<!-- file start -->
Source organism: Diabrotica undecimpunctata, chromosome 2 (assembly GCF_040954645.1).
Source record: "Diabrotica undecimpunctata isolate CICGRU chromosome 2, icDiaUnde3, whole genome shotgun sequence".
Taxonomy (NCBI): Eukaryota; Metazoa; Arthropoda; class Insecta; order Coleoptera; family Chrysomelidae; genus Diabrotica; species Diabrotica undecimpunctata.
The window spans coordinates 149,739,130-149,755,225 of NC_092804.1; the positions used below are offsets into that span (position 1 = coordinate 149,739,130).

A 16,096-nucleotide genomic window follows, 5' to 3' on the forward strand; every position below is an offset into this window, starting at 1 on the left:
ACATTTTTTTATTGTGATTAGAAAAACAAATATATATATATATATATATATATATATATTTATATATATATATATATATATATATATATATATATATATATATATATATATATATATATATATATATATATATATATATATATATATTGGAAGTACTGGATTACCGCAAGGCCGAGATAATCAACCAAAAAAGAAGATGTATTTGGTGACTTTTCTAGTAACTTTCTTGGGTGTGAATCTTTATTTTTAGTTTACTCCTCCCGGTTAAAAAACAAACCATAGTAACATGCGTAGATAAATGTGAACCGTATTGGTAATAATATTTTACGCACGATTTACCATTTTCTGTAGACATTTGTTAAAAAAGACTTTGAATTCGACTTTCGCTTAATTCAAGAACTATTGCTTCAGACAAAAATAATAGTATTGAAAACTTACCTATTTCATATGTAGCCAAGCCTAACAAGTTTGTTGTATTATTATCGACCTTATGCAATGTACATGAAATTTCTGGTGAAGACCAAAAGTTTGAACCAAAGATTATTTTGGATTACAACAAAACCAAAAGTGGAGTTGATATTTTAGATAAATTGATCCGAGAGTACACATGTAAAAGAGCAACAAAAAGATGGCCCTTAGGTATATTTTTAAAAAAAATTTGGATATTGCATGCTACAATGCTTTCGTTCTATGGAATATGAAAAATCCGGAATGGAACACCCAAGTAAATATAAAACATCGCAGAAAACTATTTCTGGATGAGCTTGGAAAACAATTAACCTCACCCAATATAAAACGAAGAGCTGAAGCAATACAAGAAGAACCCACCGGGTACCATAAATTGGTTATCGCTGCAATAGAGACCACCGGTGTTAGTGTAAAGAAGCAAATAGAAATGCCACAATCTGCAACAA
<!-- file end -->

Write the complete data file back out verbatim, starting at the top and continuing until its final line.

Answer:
Source organism: Diabrotica undecimpunctata, chromosome 2 (assembly GCF_040954645.1).
Source record: "Diabrotica undecimpunctata isolate CICGRU chromosome 2, icDiaUnde3, whole genome shotgun sequence".
Taxonomy (NCBI): Eukaryota; Metazoa; Arthropoda; class Insecta; order Coleoptera; family Chrysomelidae; genus Diabrotica; species Diabrotica undecimpunctata.
The window spans coordinates 149,739,130-149,755,225 of NC_092804.1; the positions used below are offsets into that span (position 1 = coordinate 149,739,130).

A 16,096-nucleotide genomic window follows, 5' to 3' on the forward strand; every position below is an offset into this window, starting at 1 on the left:
ACATTTTTTTATTGTGATTAGAAAAACAAATATATATATATATATATATATATATATATTTATATATATATATATATATATATATATATATATATATATATATATATATATATATATATATATATATATATATATATATATATATATTGGAAGTACTGGATTACCGCAAGGCCGAGATAATCAACCAAAAAAGAAGATGTATTTGGTGACTTTTCTAGTAACTTTCTTGGGTGTGAATCTTTATTTTTAGTTTACTCCTCCCGGTTAAAAAACAAACCATAGTAACATGCGTAGATAAATGTGAACCGTATTGGTAATAATATTTTACGCACGATTTACCATTTTCTGTAGACATTTGTTAAAAAAGACTTTGAATTCGACTTTCGCTTAATTCAAGAACTATTGCTTCAGACAAAAATAATAGTATTGAAAACTTACCTATTTCATATGTAGCCAAGCCTAACAAGTTTGTTGTATTATTATCGACCTTATGCAATGTACATGAAATTTCTGGTGAAGACCAAAAGTTTGAACCAAAGATTATTTTGGATTACAACAAAACCAAAAGTGGAGTTGATATTTTAGATAAATTGATCCGAGAGTACACATGTAAAAGAGCAACAAAAAGATGGCCCTTAGGTATATTTTTAAAAAAAATTTGGATATTGCATGCTACAATGCTTTCGTTCTATGGAATATGAAAAATCCGGAATGGAACACCCAAGTAAATATAAAACATCGCAGAAAACTATTTCTGGATGAGCTTGGAAAACAATTAACCTCACCCAATATAAAACGAAGAGCTGAAGCAATACAAGAAGAACCCACCGGGTACCATAAATTGGTTATCGCTGCAATAGAGACCACCGGTGTTAGTGTAAAGAAGCAAATAGAAATGCCACAATCTGCAACAA